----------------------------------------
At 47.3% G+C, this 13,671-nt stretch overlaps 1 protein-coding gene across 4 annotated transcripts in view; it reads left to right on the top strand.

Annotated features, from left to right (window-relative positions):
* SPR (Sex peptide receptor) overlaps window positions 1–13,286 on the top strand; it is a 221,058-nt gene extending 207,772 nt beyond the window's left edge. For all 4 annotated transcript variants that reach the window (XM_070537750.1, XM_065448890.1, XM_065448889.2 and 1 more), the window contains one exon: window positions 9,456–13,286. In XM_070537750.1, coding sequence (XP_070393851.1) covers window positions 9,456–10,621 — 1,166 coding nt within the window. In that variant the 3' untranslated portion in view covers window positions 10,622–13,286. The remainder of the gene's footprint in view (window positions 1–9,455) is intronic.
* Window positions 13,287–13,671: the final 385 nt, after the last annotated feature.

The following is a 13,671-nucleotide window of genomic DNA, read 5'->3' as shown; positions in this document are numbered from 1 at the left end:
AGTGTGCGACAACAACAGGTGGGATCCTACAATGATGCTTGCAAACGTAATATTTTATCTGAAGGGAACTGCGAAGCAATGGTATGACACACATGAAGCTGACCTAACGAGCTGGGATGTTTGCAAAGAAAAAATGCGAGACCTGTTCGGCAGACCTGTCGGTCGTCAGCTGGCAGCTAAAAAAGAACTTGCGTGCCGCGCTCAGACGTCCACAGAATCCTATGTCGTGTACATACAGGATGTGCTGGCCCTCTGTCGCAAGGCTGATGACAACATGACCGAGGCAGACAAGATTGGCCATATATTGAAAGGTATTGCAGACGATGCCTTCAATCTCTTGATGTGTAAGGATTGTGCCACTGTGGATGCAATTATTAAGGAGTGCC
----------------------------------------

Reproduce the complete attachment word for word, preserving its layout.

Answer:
At 47.3% G+C, this 13,671-nt stretch overlaps 1 protein-coding gene across 4 annotated transcripts in view; it reads left to right on the top strand.

Annotated features, from left to right (window-relative positions):
* SPR (Sex peptide receptor) overlaps window positions 1–13,286 on the top strand; it is a 221,058-nt gene extending 207,772 nt beyond the window's left edge. For all 4 annotated transcript variants that reach the window (XM_070537750.1, XM_065448890.1, XM_065448889.2 and 1 more), the window contains one exon: window positions 9,456–13,286. In XM_070537750.1, coding sequence (XP_070393851.1) covers window positions 9,456–10,621 — 1,166 coding nt within the window. In that variant the 3' untranslated portion in view covers window positions 10,622–13,286. The remainder of the gene's footprint in view (window positions 1–9,455) is intronic.
* Window positions 13,287–13,671: the final 385 nt, after the last annotated feature.

The following is a 13,671-nucleotide window of genomic DNA, read 5'->3' as shown; positions in this document are numbered from 1 at the left end:
AGTGTGCGACAACAACAGGTGGGATCCTACAATGATGCTTGCAAACGTAATATTTTATCTGAAGGGAACTGCGAAGCAATGGTATGACACACATGAAGCTGACCTAACGAGCTGGGATGTTTGCAAAGAAAAAATGCGAGACCTGTTCGGCAGACCTGTCGGTCGTCAGCTGGCAGCTAAAAAAGAACTTGCGTGCCGCGCTCAGACGTCCACAGAATCCTATGTCGTGTACATACAGGATGTGCTGGCCCTCTGTCGCAAGGCTGATGACAACATGACCGAGGCAGACAAGATTGGCCATATATTGAAAGGTATTGCAGACGATGCCTTCAATCTCTTGATGTGTAAGGATTGTGCCACTGTGGATGCAATTATTAAGGAGTGCC